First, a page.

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UNT entrepreneurship student balances taco shop and school

UNT entrepreneurship student balances taco shop and school

UNT entrepreneurship student balances taco shop and school
October 19
10:00 2018

Sitting in between Viet Bites and Sushi Café on West Hickory Street is a new business: Drunchies Tacos.

But unlike other taco places in Denton, Drunchies hosts authentic Mexican food at a “Mexican schedule,” 22-year-old owner Juan Correa said.

Open Monday through Wednesday from noon to midnight, and Thursday through Saturday from noon until 3 a.m., Drunchies’ market is both those having a fun night out at the Fry Street bars and college students.

Juan, an entrepreneurship senior, came up with the idea when he was out on Fry Street himself and his only options for food were subs and pizza.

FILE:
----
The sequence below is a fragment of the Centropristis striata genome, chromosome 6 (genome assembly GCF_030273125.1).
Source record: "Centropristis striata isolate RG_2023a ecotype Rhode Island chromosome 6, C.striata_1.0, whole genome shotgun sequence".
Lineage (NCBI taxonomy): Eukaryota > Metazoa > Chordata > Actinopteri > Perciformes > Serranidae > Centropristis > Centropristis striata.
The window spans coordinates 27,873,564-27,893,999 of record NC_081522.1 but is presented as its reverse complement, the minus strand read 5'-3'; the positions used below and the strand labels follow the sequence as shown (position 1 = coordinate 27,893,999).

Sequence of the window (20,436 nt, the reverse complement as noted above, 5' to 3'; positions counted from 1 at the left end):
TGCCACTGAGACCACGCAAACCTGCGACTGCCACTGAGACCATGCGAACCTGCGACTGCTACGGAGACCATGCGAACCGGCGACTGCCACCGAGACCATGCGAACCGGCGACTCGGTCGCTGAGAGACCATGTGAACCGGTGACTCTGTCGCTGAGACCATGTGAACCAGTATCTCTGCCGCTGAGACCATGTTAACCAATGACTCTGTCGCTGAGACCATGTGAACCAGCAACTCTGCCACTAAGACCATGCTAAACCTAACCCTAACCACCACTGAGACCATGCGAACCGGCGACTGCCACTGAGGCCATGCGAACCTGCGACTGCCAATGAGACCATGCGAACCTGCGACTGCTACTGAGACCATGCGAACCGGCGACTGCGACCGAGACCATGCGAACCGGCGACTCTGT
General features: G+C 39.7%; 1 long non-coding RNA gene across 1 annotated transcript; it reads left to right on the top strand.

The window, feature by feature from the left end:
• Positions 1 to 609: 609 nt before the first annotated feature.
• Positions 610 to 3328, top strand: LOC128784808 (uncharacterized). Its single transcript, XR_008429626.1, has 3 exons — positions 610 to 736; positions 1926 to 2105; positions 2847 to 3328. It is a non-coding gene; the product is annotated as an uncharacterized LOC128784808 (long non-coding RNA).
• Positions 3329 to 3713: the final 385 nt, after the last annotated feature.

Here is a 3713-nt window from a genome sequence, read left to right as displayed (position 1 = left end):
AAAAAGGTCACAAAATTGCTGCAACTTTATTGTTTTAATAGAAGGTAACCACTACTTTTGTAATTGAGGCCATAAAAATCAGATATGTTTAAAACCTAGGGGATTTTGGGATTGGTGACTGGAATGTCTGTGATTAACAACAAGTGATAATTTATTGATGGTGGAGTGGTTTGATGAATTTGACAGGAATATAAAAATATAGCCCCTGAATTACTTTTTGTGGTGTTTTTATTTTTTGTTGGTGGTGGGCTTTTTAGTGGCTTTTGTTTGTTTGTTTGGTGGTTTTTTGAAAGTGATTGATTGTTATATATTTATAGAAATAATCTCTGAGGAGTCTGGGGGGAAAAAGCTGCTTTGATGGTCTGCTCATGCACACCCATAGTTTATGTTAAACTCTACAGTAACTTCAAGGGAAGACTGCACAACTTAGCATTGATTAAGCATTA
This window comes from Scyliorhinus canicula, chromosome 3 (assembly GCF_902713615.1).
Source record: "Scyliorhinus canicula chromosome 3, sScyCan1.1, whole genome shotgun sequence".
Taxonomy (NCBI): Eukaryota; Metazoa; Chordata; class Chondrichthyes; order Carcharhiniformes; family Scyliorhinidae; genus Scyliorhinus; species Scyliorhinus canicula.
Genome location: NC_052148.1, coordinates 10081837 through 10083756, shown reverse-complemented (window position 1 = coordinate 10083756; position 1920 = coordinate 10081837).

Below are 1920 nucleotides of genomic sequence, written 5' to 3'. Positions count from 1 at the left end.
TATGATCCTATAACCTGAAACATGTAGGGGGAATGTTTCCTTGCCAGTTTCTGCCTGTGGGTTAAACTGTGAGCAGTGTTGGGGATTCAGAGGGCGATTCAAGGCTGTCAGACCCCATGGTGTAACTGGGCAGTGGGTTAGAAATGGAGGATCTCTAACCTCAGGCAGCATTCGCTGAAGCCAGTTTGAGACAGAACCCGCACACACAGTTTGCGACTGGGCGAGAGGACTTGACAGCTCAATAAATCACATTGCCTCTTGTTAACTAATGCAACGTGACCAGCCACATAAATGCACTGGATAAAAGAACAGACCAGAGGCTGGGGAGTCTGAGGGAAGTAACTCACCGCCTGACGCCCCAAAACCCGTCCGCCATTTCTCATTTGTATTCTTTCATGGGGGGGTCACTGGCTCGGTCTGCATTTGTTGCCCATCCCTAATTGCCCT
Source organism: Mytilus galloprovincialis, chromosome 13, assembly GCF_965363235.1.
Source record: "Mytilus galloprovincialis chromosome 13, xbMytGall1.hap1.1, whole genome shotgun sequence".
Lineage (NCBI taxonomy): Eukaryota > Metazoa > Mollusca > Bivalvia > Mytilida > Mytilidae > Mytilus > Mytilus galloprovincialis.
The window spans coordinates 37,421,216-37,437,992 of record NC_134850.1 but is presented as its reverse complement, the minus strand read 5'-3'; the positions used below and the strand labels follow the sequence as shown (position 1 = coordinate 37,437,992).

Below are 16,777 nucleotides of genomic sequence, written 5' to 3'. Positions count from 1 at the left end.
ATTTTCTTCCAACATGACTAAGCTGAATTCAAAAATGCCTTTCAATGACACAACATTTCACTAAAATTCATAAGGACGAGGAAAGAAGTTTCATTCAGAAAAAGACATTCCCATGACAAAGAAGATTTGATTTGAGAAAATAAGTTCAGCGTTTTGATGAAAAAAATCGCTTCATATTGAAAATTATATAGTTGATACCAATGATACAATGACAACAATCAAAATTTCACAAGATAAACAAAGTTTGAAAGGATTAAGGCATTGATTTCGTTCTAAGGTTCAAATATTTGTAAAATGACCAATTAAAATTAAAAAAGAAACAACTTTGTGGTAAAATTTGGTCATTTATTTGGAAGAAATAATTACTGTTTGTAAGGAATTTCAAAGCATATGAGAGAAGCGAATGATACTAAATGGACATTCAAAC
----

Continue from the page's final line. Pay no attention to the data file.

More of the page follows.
“[My father] saw that we really wanted it, so he gave us a chance,”  Juan said. “He invested [in] us.”

Juan’s father, who owns just over eight paleterias or ice cream shops, helped get Juan started. His mother, Laura Correa, is the one who comes down at least three times a week to help run the business. She drives an hour from Arlington to Denton to help manage the business.

In fact, her recipes for the horchata, the sauces and the meat seasonings are all from her recipe book. In particular, she makes the journey to Denton to help Thursday, Friday and Saturday mornings, Juan’s busiest nights, to make sure everything is ready. This includes making sure there is enough meat to get through the night, checking numbers for inventory and double-checking that everything is stocked.

“My mom, that’s my guardian angel right there,” Juan said. “She taught me everything. Everything we’ve learned these past couple of months is because of her.”

Juan’s mother has worked in the restaurant business for 25 years and knows the amount of work it takes to successfully work in the food industry. From  Michoacán, Mexico, her father sold carnitas and she managed food trucks in California before moving to Texas.